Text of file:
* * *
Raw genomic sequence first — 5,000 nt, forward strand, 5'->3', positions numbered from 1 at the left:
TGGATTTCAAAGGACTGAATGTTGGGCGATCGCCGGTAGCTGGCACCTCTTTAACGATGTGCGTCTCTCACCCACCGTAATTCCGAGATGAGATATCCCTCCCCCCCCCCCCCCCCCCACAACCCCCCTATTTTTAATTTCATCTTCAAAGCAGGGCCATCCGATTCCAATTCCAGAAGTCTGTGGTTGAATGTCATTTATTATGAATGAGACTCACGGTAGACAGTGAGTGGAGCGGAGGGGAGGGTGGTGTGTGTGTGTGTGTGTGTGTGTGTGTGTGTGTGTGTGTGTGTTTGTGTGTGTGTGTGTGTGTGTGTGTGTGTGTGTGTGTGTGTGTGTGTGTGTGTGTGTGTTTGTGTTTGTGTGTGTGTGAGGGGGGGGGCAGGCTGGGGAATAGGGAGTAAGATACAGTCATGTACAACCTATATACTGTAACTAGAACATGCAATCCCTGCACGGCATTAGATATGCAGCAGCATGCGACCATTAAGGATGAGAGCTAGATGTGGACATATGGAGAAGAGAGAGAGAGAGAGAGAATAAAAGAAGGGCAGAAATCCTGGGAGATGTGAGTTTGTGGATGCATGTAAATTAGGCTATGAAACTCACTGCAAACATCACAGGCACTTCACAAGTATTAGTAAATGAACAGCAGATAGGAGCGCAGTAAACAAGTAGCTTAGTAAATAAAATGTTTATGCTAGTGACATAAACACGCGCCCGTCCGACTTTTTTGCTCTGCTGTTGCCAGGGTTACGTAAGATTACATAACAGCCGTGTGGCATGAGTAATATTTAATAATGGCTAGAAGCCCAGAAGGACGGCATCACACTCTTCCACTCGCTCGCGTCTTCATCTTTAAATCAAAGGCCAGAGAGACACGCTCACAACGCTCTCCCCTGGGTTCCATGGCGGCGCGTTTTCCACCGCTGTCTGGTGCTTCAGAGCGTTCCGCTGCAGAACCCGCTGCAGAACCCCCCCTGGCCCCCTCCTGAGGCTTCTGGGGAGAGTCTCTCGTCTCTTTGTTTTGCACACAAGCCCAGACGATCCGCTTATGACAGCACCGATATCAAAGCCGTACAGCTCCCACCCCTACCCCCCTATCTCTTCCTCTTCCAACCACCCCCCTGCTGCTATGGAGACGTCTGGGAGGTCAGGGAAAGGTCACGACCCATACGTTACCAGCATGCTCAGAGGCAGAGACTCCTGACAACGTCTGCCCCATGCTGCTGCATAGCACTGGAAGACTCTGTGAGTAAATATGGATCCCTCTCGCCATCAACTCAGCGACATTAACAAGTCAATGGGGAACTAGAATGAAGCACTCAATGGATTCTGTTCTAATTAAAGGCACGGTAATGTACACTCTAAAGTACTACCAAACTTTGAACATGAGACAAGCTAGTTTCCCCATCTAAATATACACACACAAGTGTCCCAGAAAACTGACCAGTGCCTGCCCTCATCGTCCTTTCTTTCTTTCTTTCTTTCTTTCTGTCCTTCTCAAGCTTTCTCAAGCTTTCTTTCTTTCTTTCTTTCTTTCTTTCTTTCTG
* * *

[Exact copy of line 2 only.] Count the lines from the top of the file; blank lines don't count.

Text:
TGGATTTCAAAGGACTGAATGTTGGGCGATCGCCGGTAGCTGGCACCTCTTTAACGATGTGCGTCTCTCACCCACCGTAATTCCGAGATGAGATATCCCTCCCCCCCCCCCCCCCCCCACAACCCCCCTATTTTTAATTTCATCTTCAAAGCAGGGCCATCCGATTCCAATTCCAGAAGTCTGTGGTTGAATGTCATTTATTATGAATGAGACTCACGGTAGACAGTGAGTGGAGCGGAGGGGAGGGTGGTGTGTGTGTGTGTGTGTGTGTGTGTGTGTGTGTGTGTGTGTGTTTGTGTGTGTGTGTGTGTGTGTGTGTGTGTGTGTGTGTGTGTGTGTGTGTGTGTGTGTGTTTGTGTTTGTGTGTGTGTGAGGGGGGGGGCAGGCTGGGGAATAGGGAGTAAGATACAGTCATGTACAACCTATATACTGTAACTAGAACATGCAATCCCTGCACGGCATTAGATATGCAGCAGCATGCGACCATTAAGGATGAGAGCTAGATGTGGACATATGGAGAAGAGAGAGAGAGAGAGAGAATAAAAGAAGGGCAGAAATCCTGGGAGATGTGAGTTTGTGGATGCATGTAAATTAGGCTATGAAACTCACTGCAAACATCACAGGCACTTCACAAGTATTAGTAAATGAACAGCAGATAGGAGCGCAGTAAACAAGTAGCTTAGTAAATAAAATGTTTATGCTAGTGACATAAACACGCGCCCGTCCGACTTTTTTGCTCTGCTGTTGCCAGGGTTACGTAAGATTACATAACAGCCGTGTGGCATGAGTAATATTTAATAATGGCTAGAAGCCCAGAAGGACGGCATCACACTCTTCCACTCGCTCGCGTCTTCATCTTTAAATCAAAGGCCAGAGAGACACGCTCACAACGCTCTCCCCTGGGTTCCATGGCGGCGCGTTTTCCACCGCTGTCTGGTGCTTCAGAGCGTTCCGCTGCAGAACCCGCTGCAGAACCCCCCCTGGCCCCCTCCTGAGGCTTCTGGGGAGAGTCTCTCGTCTCTTTGTTTTGCACACAAGCCCAGACGATCCGCTTATGACAGCACCGATATCAAAGCCGTACAGCTCCCACCCCTACCCCCCTATCTCTTCCTCTTCCAACCACCCCCCTGCTGCTATGGAGACGTCTGGGAGGTCAGGGAAAGGTCACGACCCATACGTTACCAGCATGCTCAGAGGCAGAGACTCCTGACAACGTCTGCCCCATGCTGCTGCATAGCACTGGAAGACTCTGTGAGTAAATATGGATCCCTCTCGCCATCAACTCAGCGACATTAACAAGTCAATGGGGAACTAGAATGAAGCACTCAATGGATTCTGTTCTAATTAAAGGCACGGTAATGTACACTCTAAAGTACTACCAAACTTTGAACATGAGACAAGCTAGTTTCCCCATCTAAATATACACACACAAGTGTCCCAGAAAACTGACCAGTGCCTGCCCTCATCGTCCTTTCTTTCTTTCTTTCTTTCTTTCTGTCCTTCTCAAGCTTTCTCAAGCTTTCTTTCTTTCTTTCTTTCTTTCTTTCTTTCTG